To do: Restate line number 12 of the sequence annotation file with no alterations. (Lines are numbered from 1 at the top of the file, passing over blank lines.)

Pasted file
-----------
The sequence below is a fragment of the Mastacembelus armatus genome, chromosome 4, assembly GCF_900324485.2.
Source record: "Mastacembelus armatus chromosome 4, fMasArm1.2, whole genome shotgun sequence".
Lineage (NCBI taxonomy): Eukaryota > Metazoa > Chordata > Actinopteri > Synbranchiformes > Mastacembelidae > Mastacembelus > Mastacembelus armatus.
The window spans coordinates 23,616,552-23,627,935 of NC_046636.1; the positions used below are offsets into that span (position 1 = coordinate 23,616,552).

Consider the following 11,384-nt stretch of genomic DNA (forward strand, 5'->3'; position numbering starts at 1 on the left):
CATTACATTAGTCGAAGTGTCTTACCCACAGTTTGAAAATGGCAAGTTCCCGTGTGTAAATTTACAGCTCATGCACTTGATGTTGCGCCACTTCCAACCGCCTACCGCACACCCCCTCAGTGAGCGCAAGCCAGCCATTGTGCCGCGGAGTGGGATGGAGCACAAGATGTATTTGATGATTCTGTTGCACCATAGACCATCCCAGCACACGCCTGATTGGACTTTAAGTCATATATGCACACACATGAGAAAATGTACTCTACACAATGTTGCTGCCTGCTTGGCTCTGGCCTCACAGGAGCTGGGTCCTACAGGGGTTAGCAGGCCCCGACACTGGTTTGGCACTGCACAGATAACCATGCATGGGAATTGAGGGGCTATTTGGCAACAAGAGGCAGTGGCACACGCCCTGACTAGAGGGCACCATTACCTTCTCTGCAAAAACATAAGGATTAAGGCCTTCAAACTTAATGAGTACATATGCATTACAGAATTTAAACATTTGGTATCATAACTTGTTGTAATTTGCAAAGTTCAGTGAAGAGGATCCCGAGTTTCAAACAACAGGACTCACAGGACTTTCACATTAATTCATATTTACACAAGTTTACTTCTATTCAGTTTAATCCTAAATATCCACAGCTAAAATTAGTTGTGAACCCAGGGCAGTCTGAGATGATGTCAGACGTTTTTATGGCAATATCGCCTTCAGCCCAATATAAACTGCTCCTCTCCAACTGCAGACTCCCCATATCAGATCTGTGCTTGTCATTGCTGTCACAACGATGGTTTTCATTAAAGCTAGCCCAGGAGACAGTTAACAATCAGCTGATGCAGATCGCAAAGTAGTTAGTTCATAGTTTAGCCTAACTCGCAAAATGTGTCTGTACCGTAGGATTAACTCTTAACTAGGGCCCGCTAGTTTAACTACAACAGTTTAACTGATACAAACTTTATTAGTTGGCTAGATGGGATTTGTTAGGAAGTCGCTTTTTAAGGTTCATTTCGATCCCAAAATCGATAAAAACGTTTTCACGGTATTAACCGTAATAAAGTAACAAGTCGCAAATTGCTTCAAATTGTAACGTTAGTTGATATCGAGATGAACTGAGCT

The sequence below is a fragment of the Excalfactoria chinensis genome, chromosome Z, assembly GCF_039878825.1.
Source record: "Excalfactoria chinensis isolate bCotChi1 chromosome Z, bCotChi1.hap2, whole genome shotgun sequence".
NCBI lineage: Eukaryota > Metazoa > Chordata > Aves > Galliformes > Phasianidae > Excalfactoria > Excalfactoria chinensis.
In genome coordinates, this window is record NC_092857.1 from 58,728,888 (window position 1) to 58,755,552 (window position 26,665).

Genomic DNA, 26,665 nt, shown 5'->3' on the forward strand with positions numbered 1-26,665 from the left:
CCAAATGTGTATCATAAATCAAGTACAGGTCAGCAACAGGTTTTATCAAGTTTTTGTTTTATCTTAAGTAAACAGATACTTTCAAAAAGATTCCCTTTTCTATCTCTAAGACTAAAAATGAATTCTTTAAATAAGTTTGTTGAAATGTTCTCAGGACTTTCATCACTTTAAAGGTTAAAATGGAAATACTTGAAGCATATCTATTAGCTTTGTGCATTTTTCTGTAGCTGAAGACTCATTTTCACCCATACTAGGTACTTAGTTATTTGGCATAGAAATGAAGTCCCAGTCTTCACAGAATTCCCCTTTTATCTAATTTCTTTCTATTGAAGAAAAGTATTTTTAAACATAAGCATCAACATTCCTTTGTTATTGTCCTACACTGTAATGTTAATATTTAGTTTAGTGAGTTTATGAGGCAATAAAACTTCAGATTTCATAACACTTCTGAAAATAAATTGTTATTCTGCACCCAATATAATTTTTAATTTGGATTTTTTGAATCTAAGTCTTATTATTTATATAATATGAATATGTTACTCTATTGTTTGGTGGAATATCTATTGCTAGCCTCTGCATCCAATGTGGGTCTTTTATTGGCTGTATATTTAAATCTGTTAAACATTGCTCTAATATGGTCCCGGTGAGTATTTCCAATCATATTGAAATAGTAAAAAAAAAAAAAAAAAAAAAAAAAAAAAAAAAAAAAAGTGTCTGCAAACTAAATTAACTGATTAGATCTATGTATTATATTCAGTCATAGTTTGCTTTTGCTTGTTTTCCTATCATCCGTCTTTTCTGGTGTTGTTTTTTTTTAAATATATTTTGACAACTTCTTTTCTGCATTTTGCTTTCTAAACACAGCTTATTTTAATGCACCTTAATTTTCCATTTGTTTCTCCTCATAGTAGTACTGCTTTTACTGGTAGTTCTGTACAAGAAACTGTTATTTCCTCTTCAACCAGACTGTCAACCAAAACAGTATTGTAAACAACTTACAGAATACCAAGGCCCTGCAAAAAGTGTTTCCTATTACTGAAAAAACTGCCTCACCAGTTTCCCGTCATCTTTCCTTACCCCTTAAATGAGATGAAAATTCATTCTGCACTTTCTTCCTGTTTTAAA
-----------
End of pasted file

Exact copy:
CCAAATGTGTATCATAAATCAAGTACAGGTCAGCAACAGGTTTTATCAAGTTTTTGTTTTATCTTAAGTAAACAGATACTTTCAAAAAGATTCCCTTTTCTATCTCTAAGACTAAAAATGAATTCTTTAAATAAGTTTGTTGAAATGTTCTCAGGACTTTCATCACTTTAAAGGTTAAAATGGAAATACTTGAAGCATATCTATTAGCTTTGTGCATTTTTCTGTAGCTGAAGACTCATTTTCACCCATACTAGGTACTTAGTTATTTGGCATAGAAATGAAGTCCCAGTCTTCACAGAATTCCCCTTTTATCTAATTTCTTTCTATTGAAGAAAAGTATTTTTAAACATAAGCATCAACATTCCTTTGTTATTGTCCTACACTGTAATGTTAATATTTAGTTTAGTGAGTTTATGAGGCAATAAAACTTCAGATTTCATAACACTTCTGAAAATAAATTGTTATTCTGCACCCAATATAATTTTTAATTTGGATTTTTTGAATCTAAGTCTTATTATTTATATAATATGAATATGTTACTCTATTGTTTGGTGGAATATCTATTGCTAGCCTCTGCATCCAATGTGGGTCTTTTATTGGCTGTATATTTAAATCTGTTAAACATTGCTCTAATATGGTCCCGGTGAGTATTTCCAATCATATTGAAATAGTAAAAAAAAAAAAAAAAAAAAAAAAAAAAAAAAAAAAAAGTGTCTGCAAACTAAATTAACTGATTAGATCTATGTATTATATTCAGTCATAGTTTGCTTTTGCTTGTTTTCCTATCATCCGTCTTTTCTGGTGTTGTTTTTTTTTAAATATATTTTGACAACTTCTTTTCTGCATTTTGCTTTCTAAACACAGCTTATTTTAATGCACCTTAATTTTCCATTTGTTTCTCCTCATAGTAGTACTGCTTTTACTGGTAGTTCTGTACAAGAAACTGTTATTTCCTCTTCAACCAGACTGTCAACCAAAACAGTATTGTAAACAACTTACAGAATACCAAGGCCCTGCAAAAAGTGTTTCCTATTACTGAAAAAACTGCCTCACCAGTTTCCCGTCATCTTTCCTTACCCCTTAAATGAGATGAAAATTCATTCTGCACTTTCTTCCTGTTTTAAA